“I am proud to say that I am a fortunate homosexual man. I am very blessed to be who I am.”
— Pop singer Ricky Martin, in a coming out message on his website which cited his two sons as his inspiration to speak out (Rickymartinmusic.com, March 29)
“You know if I could go back in time, I would lez it up 24 hours. Believe me, one thing I would not miss? Balls. Terrible little things.”
Betty White in the “Gingey” skit, one of several with gay jokes that were part of her May 8 appearance as host of “Saturday Night Live.” (NBC.com, May 8)
“Tired Gay succumbs to Dix in 200 meters”
Headline on a July 3 Reuters article about Walter Dix beating Tyson Gay in the 200 meters at the Prefontaine Classic Diamond League track meet. (Reuters.com, July 3)
“Please spare me the 40-minute dissertation on how fabulous ‘Glee’ is. It’s 2010. You can just come right out and say you’re gay.”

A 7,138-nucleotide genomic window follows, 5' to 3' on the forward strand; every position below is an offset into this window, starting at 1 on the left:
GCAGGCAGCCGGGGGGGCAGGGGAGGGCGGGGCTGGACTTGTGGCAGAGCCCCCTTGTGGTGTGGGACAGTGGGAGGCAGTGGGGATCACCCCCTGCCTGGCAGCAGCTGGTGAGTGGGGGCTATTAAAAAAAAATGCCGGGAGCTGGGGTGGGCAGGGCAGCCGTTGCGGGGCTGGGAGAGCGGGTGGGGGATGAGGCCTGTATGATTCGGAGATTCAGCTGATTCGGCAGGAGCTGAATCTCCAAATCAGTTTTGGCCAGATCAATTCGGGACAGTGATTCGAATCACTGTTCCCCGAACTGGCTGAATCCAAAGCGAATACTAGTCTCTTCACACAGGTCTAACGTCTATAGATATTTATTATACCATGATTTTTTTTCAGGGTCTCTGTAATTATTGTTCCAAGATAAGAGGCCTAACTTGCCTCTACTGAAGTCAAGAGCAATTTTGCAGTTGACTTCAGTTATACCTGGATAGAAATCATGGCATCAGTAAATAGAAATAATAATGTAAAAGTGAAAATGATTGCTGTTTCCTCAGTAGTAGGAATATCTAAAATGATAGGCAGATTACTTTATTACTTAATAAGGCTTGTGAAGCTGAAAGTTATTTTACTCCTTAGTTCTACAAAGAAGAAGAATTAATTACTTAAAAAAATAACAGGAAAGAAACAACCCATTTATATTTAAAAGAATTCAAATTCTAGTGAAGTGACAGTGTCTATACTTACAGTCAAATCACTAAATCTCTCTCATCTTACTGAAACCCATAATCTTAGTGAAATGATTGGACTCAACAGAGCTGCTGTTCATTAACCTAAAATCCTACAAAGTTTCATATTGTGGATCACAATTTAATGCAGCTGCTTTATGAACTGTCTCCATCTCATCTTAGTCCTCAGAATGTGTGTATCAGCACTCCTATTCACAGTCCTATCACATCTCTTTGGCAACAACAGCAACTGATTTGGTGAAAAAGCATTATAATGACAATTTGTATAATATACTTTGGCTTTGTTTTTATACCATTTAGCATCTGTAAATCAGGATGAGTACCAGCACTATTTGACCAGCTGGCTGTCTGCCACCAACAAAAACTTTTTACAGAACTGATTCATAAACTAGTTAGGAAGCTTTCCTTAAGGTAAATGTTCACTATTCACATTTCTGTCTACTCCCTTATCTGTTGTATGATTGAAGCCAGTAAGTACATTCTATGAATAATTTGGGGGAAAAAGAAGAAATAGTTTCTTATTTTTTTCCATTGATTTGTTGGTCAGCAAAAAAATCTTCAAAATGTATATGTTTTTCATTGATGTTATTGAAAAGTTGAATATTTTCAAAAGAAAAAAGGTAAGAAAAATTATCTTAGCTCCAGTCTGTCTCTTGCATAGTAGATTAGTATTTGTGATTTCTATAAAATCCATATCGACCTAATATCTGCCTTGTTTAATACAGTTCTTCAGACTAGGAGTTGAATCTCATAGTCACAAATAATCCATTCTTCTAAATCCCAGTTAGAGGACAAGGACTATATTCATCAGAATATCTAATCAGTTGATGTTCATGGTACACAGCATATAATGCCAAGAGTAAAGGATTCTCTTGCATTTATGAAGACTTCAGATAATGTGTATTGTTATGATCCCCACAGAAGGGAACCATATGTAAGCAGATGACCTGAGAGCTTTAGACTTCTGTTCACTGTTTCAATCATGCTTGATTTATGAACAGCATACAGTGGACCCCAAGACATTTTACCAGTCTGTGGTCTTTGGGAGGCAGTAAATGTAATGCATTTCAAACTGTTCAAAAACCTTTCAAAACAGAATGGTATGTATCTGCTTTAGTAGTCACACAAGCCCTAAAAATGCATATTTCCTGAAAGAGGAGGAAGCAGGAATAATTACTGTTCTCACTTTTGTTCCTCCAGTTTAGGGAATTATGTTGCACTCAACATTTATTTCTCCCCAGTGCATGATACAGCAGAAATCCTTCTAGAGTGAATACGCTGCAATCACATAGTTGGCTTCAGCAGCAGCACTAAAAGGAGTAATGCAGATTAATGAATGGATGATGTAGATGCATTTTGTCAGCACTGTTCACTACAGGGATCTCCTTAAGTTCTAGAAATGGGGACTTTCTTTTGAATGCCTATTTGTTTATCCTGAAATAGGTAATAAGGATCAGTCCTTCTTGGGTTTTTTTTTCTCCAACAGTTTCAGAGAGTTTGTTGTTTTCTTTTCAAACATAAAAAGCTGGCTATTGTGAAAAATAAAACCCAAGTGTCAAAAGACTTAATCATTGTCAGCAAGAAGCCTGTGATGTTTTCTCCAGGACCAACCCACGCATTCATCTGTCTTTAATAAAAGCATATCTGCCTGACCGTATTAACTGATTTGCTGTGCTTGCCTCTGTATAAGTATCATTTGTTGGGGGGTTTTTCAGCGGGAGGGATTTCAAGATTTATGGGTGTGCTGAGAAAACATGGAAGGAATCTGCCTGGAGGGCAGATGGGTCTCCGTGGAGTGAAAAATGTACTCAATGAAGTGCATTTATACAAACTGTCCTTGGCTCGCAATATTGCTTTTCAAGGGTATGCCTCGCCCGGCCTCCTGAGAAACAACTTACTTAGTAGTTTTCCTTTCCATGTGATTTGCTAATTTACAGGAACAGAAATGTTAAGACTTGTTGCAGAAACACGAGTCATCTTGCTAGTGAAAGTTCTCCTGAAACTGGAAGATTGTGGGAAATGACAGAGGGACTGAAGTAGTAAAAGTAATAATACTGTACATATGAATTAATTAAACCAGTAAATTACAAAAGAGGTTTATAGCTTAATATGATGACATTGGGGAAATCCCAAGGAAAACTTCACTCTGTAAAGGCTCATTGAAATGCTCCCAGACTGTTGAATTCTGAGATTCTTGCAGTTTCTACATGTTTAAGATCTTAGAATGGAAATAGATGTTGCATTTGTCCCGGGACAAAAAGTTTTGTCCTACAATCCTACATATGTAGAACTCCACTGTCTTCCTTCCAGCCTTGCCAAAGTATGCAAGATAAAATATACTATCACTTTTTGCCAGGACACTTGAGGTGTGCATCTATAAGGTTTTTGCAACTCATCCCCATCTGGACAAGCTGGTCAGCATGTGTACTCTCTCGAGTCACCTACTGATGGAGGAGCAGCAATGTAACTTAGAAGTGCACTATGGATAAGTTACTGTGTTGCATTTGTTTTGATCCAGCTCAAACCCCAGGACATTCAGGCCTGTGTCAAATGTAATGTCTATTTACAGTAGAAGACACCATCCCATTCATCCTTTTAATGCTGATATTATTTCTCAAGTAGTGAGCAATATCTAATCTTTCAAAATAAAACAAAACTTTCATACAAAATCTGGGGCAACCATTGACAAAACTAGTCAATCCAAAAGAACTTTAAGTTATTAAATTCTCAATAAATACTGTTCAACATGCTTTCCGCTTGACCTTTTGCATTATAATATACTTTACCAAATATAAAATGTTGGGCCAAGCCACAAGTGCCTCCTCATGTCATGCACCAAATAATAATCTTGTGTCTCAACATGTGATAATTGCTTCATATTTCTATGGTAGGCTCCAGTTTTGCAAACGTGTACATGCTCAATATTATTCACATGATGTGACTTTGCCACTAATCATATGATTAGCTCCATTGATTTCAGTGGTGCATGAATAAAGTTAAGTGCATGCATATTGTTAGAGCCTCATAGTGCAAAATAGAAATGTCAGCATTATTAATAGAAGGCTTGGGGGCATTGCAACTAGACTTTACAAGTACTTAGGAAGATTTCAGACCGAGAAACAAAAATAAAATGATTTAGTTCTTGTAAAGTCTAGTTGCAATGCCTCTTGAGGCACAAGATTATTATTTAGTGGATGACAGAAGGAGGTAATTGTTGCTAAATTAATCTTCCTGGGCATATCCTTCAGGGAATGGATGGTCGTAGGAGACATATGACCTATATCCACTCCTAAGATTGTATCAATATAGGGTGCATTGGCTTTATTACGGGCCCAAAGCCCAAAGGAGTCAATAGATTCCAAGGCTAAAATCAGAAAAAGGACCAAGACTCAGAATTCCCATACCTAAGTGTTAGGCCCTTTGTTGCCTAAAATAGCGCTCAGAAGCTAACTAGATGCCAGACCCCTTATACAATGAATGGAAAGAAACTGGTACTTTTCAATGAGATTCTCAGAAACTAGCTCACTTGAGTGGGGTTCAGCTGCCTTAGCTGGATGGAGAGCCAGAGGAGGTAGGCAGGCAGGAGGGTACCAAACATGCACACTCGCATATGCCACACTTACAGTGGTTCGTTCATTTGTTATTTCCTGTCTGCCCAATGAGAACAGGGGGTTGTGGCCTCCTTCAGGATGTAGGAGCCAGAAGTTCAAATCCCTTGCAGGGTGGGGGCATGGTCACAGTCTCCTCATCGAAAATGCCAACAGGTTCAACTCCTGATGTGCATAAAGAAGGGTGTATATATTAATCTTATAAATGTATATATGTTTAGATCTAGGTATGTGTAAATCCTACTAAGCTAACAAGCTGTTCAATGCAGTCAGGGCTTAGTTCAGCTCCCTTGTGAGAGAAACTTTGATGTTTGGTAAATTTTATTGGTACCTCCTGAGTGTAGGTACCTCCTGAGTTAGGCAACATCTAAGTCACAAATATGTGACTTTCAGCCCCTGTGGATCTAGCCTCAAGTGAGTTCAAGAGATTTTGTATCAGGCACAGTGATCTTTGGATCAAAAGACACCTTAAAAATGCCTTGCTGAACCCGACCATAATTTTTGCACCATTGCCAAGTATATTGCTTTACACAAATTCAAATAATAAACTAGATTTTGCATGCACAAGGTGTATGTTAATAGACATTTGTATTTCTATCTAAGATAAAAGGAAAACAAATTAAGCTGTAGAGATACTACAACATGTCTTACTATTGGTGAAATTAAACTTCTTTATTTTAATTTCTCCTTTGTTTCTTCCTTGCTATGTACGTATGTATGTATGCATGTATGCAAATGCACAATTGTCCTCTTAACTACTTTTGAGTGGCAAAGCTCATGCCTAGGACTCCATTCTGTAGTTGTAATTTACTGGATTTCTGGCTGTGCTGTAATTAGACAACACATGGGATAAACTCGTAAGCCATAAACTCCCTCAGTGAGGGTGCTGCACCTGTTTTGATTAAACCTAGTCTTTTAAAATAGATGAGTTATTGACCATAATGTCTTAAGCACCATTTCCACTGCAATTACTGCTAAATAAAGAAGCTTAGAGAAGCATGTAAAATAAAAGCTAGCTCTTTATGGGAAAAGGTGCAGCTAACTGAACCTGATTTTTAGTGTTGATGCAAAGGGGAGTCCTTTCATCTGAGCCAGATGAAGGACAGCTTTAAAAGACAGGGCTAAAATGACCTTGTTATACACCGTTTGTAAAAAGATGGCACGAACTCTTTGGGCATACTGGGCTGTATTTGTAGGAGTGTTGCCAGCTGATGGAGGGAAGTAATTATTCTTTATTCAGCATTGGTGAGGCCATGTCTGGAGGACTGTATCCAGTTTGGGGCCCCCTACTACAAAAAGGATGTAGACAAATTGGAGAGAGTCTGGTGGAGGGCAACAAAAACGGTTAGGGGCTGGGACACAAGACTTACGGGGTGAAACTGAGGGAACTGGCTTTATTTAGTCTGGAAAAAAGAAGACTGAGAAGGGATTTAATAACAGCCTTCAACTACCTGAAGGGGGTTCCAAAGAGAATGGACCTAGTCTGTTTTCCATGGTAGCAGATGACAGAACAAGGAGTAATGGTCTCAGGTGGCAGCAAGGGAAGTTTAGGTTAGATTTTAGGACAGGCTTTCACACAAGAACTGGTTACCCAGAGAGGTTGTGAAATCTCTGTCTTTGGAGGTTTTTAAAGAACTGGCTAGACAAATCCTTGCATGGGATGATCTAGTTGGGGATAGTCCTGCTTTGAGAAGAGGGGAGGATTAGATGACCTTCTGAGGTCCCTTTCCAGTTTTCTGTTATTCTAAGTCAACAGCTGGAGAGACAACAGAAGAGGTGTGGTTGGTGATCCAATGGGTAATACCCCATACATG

Comedian Bill Maher in his “New Rules for Emmy,” a humorous take on the Aug. 29 television awards broadcast (HollywoodReporter.com, Aug. 26)
“When I sit here and I hear adulterers and womanizers and folks cheating on their wives and down-low brothers saying they are going to vote against this [civil unions] bill, it turns my stomach … We know what you do at night!”
Illinois State Sen. Rickey Hendon (D-Chicago) as the Illinois Senate debated a bill to offer civil unions to gay couples, which passed Dec. 1. The governor has pledged to sign it into law. (Queerty.com, Dec. 1)
“What I really meant was that the sound of the guitar is very happy.”